Yes, Jordan Spieth hears all the noise around his game. Here’s how he handles it

jordan spieth

"It's still important to shut off the noise and free yourself up," Jordan Spieth says. "Just be a kid out there playing."

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ORLANDO — For a game that invented its own version of sotto vocce — the “golf whisper” — it’s amazing how much screaming golf produces these days.

Jordan Spieth’s gotta fire his caddie!

That would be Michael Greller, the only caddie he has ever had as a pro.

He’s gotta cut bait with that teacher!

That would be Cameron McCormick, the only swing coach Spieth has ever had.

He’s gotta strengthen his grip.

The grip he has used to break 70 ten thousand times, going back to his early days as a junior-golf prodigy in Dallas.

He’s gotta practice less, practice more, get a different driver, a different putter, move to South Florida, play more with JT, get off the PGA Tour Policy Board, get off Twitter, play more, play less, find a shrink. He’s got to…

BLAHBLAHBLAHBLAHBLAH.

In his first appearance at Bay Hill, Spieth shot a two-under 70 on Thursday.

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So much outside noise directed at the dude. (That is, if a married, broad-shouldered, first-born 27-year-old with a receding hair line and a wise head underneath it can be called a dude.) So much noise directed at a golfer — many would say the most likable player on Tour today — whose game is rooted in artistry, in flair, in the internal conversation he shares so willingly. In the music in his head. That’s our Jordan, in fat times and lean ones.

In a press conference on Wednesday morning, before his pro-am round in his first Arnold Palmer Invitational, Spieth was asked how he handles all that noise. Because he’s one of the great talkers in the game today (in the tradition of Lee Trevino and Colin Montgomerie and Padraig Harrington), here’s what he said, slightly edited but largely in full:

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“I think I’ve done a little bit of everything. I’ve probably let [the noise] in at times more than I should. I think it’s just part of kind of growing up out here. I feel confident at where I’m at now. I feel really good about plans going forward. I feel good about how to handle some of that extra noise. It’s kind of hard to prepare for it at 21, 22, 23 years old. And not that it’s easier at 27. But it’s almost like when you’re in contention quite a few times, you start to get a little more comfortable in that situation.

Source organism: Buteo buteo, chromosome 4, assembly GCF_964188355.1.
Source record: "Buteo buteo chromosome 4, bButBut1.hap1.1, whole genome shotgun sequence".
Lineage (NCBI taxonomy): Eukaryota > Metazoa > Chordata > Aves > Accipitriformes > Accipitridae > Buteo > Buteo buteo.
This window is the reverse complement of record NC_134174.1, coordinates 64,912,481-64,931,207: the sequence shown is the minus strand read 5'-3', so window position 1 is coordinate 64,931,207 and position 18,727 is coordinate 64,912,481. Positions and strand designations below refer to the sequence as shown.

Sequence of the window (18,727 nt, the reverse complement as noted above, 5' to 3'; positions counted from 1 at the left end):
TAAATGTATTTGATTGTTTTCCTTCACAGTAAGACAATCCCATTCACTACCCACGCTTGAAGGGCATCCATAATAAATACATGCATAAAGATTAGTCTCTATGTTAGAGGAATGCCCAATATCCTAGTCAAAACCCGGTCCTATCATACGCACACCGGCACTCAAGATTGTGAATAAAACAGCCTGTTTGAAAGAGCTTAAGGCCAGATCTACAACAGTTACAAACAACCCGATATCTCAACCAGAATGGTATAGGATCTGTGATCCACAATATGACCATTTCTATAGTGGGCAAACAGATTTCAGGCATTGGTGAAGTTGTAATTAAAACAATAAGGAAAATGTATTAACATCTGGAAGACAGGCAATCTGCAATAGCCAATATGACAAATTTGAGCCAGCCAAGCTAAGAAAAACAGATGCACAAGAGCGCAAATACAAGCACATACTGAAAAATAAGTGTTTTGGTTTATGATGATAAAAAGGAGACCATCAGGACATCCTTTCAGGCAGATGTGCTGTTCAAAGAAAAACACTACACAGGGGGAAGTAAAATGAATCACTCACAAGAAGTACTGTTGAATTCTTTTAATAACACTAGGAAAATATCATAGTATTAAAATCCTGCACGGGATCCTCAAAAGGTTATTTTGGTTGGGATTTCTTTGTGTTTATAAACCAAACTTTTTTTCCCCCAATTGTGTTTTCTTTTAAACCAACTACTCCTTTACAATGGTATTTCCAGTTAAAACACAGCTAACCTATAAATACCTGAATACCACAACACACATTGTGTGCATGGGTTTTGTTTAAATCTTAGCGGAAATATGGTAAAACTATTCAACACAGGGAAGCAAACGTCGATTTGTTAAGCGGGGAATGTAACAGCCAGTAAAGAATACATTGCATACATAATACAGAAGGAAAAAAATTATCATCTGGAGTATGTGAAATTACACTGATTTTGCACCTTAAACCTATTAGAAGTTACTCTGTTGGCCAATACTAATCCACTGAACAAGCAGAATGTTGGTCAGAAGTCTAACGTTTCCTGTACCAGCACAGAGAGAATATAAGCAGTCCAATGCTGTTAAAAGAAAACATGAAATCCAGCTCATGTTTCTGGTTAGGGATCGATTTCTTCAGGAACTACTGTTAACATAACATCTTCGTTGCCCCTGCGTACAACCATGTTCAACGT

“When you get good or bad banter, or noise, enough times, you start to be like, ‘All right, this is just what’s going to happen. So my approach is to stay grounded, move forward and set goals. And really just trust your team. And have that be the noise that you listen to. So I feel good about that.

“I mean, 90 percent of it is good. And I love the crowd support that I receive at events. But I think it’s still important to shut off the noise — block the noise as much as possible — and free yourself up. Just be a kid out there playing, you know? You didn’t have any of that noise when you were 14, 15, 16 years old, learning to fall in love with the game. So just try and be that kid as often as possible.”

Quick interlude: When Spieth was brought into the press conference, he was introduced as a player coming off three straight top-15 finishes. Which is of course true. He finished fourth in Phoenix, third a Pebble Beach, 15th at Riviera. The only reason he didn’t play in the WGC event last week in Bradenton was because he didn’t qualify for it. So, three top-15 finishes in his last three starts. Oh, he’s won three major titles, too. The 2015 Masters and U.S. Open and the 2017 British Open.

So, he was asked, what do you actually do to block out the noise and the chatter.